Intervenors in citizenship case oppose court’s full panel review
Pago Pago, AMERICAN SAMOA — The American Samoa Government and Congresswoman Uifa’atali Amata have filed their opposition to a petition by three American Samoans who are plaintiffs in the Fitsemanu v. USA citizenship federal case, for a “rehearing en banc” or the full-panel of the U.S. Tenth Circuit Court of Appeals to review the decision made in June of this year by the three-judge panel of the same appeals court, where the majority ruled that citizenship birth on U.S. soil is not applicable to those born in American Samoa.
The three-judge “panel decision correctly determines that, as it has been for every other U.S. territory, the question whether to extend U.S. citizenship to the people of American Samoa is a question for Congress, not the courts,” argued ASG and Uifa’atali, who are intervenors in the case.
“That conclusion is consistent with more than a century of consistent historical practice, and it does not warrant further judicial review,” the intervenors pointed out through a response filed late last week.
“In the aftermath of the panel decision, the Legislature of American Samoa passed a concurrent resolution expressing unanimous support for the panel decision,” the intervenors’ claim and included the resolution, passed by the Fono last month in their filing as an exhibit.
The intervenors — through their legal team — argued that this case arises out of plaintiffs’ efforts to “re-litigate the issue” of whether the federal courts should mandate U.S. citizenship for persons born in American Samoa, even though a similar group of U.S. nationals from American Samoa and another nonprofit organization previously litigated—and lost—a substantively identical case in the D.C. Circuit — referring to the Tuaua v. United States appeal case in 2015).
And plaintiffs in the Fitisemanu case are represented by some of the same legal counsel who represented the Tuaua plaintiffs — filing suit in the Utah federal case, less than two years after the U.S Supreme Court “denied certiorari” in the Tuaua case, and they asked the Utah federal court for the same relief that the plaintiffs had already sought — and failed to achieve — in the Tuaua case.
“The only material difference between this [Fitisemanu] case and Tuaua [case] is that the views of the American Samoan people are stronger and clearer in this Court,” said the intervenors, who pointed to the Fono concurrent resolution expressing its support of the panel’s decision on behalf of the Legislature and the people of American Samoa.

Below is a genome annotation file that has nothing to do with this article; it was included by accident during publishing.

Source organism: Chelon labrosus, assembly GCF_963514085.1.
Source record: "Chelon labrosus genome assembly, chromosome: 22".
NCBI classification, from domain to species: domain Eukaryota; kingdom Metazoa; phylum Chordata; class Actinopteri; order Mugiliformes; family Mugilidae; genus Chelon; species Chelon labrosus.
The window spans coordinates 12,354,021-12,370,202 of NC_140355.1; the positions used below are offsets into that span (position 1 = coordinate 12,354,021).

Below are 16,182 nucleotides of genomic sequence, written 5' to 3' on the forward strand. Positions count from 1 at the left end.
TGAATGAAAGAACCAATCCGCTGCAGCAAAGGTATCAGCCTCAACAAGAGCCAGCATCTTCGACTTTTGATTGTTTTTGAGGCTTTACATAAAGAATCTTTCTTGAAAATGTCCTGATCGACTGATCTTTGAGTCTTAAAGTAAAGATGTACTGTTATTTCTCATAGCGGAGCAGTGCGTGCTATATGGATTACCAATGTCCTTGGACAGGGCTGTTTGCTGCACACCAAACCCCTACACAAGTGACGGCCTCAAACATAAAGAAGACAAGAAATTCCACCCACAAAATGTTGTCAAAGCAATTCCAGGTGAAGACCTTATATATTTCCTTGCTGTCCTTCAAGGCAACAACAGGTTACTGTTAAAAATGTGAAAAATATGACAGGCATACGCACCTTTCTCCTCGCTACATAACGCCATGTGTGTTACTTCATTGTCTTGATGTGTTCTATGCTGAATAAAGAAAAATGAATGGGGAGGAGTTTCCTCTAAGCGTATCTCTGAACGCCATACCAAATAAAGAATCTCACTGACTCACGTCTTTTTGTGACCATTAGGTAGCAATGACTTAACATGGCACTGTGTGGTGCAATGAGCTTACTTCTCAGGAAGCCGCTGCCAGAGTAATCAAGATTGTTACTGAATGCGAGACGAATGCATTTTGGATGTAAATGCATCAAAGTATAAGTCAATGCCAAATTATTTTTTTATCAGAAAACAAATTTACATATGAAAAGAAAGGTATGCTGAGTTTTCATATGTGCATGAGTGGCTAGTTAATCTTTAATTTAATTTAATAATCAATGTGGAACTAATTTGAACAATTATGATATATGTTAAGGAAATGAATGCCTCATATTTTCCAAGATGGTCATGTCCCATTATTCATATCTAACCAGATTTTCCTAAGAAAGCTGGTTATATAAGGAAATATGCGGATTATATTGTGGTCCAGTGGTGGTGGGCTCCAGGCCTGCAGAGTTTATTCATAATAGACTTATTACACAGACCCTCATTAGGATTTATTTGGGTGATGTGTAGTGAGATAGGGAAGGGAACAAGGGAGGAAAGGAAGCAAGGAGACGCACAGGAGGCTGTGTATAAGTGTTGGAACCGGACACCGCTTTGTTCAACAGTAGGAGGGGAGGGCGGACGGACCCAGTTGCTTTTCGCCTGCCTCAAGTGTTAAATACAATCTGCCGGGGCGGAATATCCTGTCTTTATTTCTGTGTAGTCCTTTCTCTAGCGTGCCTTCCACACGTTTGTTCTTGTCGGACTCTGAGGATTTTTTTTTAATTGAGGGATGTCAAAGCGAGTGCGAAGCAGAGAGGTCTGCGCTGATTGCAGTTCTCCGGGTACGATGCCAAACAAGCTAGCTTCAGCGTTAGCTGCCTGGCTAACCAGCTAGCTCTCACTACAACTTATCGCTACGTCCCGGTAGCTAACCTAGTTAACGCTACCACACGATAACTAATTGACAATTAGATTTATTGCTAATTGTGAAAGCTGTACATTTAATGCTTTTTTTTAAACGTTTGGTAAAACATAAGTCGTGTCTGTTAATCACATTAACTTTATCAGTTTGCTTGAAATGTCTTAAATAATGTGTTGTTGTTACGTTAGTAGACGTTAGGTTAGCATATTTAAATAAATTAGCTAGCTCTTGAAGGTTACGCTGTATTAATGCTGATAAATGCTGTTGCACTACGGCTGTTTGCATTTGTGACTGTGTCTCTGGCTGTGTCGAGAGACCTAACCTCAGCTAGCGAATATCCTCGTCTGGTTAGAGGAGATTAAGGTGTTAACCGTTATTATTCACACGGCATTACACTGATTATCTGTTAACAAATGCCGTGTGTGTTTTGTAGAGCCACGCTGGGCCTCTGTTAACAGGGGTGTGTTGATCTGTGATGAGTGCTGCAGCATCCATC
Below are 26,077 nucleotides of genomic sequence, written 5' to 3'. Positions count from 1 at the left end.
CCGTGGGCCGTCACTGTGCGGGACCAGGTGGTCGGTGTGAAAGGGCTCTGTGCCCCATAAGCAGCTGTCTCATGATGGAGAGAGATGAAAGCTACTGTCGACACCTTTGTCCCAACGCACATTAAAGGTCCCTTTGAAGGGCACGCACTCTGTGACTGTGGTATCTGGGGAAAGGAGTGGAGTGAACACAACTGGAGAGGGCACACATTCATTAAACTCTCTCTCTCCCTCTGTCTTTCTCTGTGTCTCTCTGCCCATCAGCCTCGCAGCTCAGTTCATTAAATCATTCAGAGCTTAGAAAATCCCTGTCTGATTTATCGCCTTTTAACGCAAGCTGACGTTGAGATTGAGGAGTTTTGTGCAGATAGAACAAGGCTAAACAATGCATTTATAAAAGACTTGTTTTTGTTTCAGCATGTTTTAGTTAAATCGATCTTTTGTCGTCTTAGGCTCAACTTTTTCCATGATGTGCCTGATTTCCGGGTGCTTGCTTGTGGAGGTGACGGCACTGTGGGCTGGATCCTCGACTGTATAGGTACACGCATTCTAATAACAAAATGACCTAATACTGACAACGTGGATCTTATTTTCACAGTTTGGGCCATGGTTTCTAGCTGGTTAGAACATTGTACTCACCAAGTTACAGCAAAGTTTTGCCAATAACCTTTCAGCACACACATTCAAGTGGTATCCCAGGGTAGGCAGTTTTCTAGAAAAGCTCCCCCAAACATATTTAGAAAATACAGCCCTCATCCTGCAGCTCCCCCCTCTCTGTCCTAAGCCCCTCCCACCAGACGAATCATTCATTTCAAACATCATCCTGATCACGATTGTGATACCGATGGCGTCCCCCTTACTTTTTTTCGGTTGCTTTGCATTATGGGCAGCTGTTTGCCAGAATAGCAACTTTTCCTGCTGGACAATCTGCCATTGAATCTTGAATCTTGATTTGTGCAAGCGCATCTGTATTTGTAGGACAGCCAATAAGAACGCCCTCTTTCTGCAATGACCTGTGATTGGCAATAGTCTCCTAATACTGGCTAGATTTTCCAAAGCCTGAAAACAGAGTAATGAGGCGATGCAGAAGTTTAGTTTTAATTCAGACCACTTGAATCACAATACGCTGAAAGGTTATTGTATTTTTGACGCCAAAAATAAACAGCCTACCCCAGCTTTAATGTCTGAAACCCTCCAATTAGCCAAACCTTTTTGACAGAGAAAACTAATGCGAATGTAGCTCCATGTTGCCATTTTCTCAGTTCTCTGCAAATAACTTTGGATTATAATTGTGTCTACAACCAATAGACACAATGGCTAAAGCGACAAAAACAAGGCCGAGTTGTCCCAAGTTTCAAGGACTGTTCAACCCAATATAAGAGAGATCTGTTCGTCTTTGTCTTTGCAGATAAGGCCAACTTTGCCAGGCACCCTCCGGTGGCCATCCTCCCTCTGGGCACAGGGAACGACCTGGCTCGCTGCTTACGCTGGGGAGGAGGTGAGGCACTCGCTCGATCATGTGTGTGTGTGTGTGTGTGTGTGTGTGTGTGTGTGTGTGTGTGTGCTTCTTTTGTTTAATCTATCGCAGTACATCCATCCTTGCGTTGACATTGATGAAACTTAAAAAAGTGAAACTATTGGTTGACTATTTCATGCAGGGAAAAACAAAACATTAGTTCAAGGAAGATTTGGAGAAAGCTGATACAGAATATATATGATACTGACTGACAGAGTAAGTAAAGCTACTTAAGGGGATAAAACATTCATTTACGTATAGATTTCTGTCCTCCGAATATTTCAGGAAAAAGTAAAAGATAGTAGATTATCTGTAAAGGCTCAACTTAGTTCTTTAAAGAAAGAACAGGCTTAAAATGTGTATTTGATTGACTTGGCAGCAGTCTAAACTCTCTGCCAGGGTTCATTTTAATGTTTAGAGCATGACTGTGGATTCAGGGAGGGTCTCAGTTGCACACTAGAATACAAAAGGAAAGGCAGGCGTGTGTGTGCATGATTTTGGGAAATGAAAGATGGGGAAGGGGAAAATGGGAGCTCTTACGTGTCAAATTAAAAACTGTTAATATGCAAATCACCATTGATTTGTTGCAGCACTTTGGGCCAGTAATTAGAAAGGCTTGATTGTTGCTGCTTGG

“This resolution passed unanimously, without a single dissenting vote in either house of the American Samoa Legislature,” it says.
Intervenors pointed out that the panel’s majority opinion determined that “neither constitutional text nor Supreme Court precedent demands the district court’s interpretation of the Citizenship Clause of the Fourteenth Amendment.”
“Because the geographic scope of the Citizenship Clause is ambiguous, it does not apply to American Samoa, an unincorporated territory, “by its own terms”, the intervenors argued.
They further argued that the panel decision is fully consistent with Supreme Court precedent and with more than a century of consistent historical practice.
And that the decision correctly leaves to Congress and the political process a singular question of “exceptional importance to American Samoa and American Samoan people.
“The political process is able and best situated to account for the varying interests at issue when considering whether to extend birthright citizenship on all American Samoans,” it says.
The intervenors cited a provision of the concurrent resolution, “invites those representing special interests supporting the lawyers in the Fitisemanu case to visit American Samoa to meet with our elected and traditional leaders, visit with the people in our villages, and if convinced the people want U.S. citizenship to be conferred by the U.S. Congress, work within the existing governmental processes to hold a referendum on the subject.”
The federal defendants, the US State Department and several officials, also filed a response on plaintiffs rehearing of the case by the full panel. Samoa News will report in a future edition on their response.
The plaintiffs-appellees, through their legal team, petition for “rehearing en banc” arguing among other things, that whatever the views of elected officials in the Territory, the majority’s decision by the Tenth Circuit means that Plaintiffs-Appellees are no long recognized as citizens of the United States—or of any other sovereign nation.
“Citizenship is a ‘fundamental right’,” they point out. “But as a result of the panel decision, Plaintiffs-Appellees are not citizens of the United States; they are citizens of nowhere.” (See Samoa News edition Aug. 2nd for details.)